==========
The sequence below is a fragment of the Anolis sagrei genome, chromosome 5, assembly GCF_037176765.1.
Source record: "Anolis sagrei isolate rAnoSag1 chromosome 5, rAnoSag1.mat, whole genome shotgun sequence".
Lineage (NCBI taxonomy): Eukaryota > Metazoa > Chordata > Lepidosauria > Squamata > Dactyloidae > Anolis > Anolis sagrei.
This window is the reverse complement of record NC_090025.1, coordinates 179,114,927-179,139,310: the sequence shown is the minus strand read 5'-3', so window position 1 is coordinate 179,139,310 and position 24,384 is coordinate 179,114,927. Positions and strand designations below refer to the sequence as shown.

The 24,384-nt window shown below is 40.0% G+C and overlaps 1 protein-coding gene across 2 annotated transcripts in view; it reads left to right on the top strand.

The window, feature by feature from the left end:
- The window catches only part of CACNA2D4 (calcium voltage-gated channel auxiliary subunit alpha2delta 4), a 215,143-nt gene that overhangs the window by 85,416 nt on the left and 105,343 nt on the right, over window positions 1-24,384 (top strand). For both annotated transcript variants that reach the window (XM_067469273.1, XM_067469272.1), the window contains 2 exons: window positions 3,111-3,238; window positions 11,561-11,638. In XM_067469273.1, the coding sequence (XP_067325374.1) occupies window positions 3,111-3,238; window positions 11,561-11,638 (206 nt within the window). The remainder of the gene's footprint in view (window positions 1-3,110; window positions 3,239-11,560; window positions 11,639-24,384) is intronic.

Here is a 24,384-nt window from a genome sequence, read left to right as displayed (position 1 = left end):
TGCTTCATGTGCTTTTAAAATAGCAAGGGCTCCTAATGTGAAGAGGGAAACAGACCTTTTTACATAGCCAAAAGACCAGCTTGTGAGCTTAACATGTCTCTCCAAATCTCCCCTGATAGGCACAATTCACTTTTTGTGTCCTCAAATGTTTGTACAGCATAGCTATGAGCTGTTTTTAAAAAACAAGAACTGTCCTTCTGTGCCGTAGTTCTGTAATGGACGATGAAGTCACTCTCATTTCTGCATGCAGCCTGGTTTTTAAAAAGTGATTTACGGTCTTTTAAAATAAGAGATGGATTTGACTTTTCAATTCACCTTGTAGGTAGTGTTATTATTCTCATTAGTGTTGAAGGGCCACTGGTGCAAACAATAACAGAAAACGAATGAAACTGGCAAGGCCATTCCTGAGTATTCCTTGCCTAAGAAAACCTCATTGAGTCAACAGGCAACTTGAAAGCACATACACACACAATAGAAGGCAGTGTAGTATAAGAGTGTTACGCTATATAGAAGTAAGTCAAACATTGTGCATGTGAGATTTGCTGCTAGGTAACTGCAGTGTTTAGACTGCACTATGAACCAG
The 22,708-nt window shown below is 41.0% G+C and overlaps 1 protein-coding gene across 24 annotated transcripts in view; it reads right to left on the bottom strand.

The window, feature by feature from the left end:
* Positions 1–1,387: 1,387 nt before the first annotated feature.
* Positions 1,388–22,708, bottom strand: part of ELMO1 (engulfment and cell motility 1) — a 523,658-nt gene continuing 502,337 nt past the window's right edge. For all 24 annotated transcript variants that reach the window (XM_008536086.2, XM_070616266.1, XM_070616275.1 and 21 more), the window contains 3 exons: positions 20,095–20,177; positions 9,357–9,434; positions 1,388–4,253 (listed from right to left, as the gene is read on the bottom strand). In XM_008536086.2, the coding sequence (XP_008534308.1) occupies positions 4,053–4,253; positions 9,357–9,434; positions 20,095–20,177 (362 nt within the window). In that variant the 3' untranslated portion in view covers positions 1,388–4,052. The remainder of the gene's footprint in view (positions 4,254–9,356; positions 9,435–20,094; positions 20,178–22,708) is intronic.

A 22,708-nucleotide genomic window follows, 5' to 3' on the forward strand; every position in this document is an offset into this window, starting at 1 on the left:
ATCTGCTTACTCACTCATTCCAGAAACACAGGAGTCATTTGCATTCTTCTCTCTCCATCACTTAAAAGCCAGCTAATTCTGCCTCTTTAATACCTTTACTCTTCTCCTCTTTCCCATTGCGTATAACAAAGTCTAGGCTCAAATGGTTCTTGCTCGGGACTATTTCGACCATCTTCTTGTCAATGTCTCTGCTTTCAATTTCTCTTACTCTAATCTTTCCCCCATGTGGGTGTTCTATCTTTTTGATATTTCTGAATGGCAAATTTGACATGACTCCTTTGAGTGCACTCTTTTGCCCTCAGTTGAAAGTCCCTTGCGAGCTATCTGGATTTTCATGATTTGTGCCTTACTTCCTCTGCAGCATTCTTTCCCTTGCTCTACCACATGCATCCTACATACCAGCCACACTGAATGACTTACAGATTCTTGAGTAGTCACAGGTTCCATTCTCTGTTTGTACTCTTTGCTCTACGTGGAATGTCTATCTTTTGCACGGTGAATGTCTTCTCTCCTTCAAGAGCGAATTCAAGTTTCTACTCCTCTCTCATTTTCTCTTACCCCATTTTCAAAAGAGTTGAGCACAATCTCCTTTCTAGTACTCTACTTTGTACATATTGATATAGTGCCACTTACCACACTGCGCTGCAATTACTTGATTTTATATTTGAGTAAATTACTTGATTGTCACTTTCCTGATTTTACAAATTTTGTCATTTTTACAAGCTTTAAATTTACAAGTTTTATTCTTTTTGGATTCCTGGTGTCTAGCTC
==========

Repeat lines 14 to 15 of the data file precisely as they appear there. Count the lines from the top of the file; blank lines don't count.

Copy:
A 22,708-nucleotide genomic window follows, 5' to 3' on the forward strand; every position in this document is an offset into this window, starting at 1 on the left:
ATCTGCTTACTCACTCATTCCAGAAACACAGGAGTCATTTGCATTCTTCTCTCTCCATCACTTAAAAGCCAGCTAATTCTGCCTCTTTAATACCTTTACTCTTCTCCTCTTTCCCATTGCGTATAACAAAGTCTAGGCTCAAATGGTTCTTGCTCGGGACTATTTCGACCATCTTCTTGTCAATGTCTCTGCTTTCAATTTCTCTTACTCTAATCTTTCCCCCATGTGGGTGTTCTATCTTTTTGATATTTCTGAATGGCAAATTTGACATGACTCCTTTGAGTGCACTCTTTTGCCCTCAGTTGAAAGTCCCTTGCGAGCTATCTGGATTTTCATGATTTGTGCCTTACTTCCTCTGCAGCATTCTTTCCCTTGCTCTACCACATGCATCCTACATACCAGCCACACTGAATGACTTACAGATTCTTGAGTAGTCACAGGTTCCATTCTCTGTTTGTACTCTTTGCTCTACGTGGAATGTCTATCTTTTGCACGGTGAATGTCTTCTCTCCTTCAAGAGCGAATTCAAGTTTCTACTCCTCTCTCATTTTCTCTTACCCCATTTTCAAAAGAGTTGAGCACAATCTCCTTTCTAGTACTCTACTTTGTACATATTGATATAGTGCCACTTACCACACTGCGCTGCAATTACTTGATTTTATATTTGAGTAAATTACTTGATTGTCACTTTCCTGATTTTACAAATTTTGTCATTTTTACAAGCTTTAAATTTACAAGTTTTATTCTTTTTGGATTCCTGGTGTCTAGCTC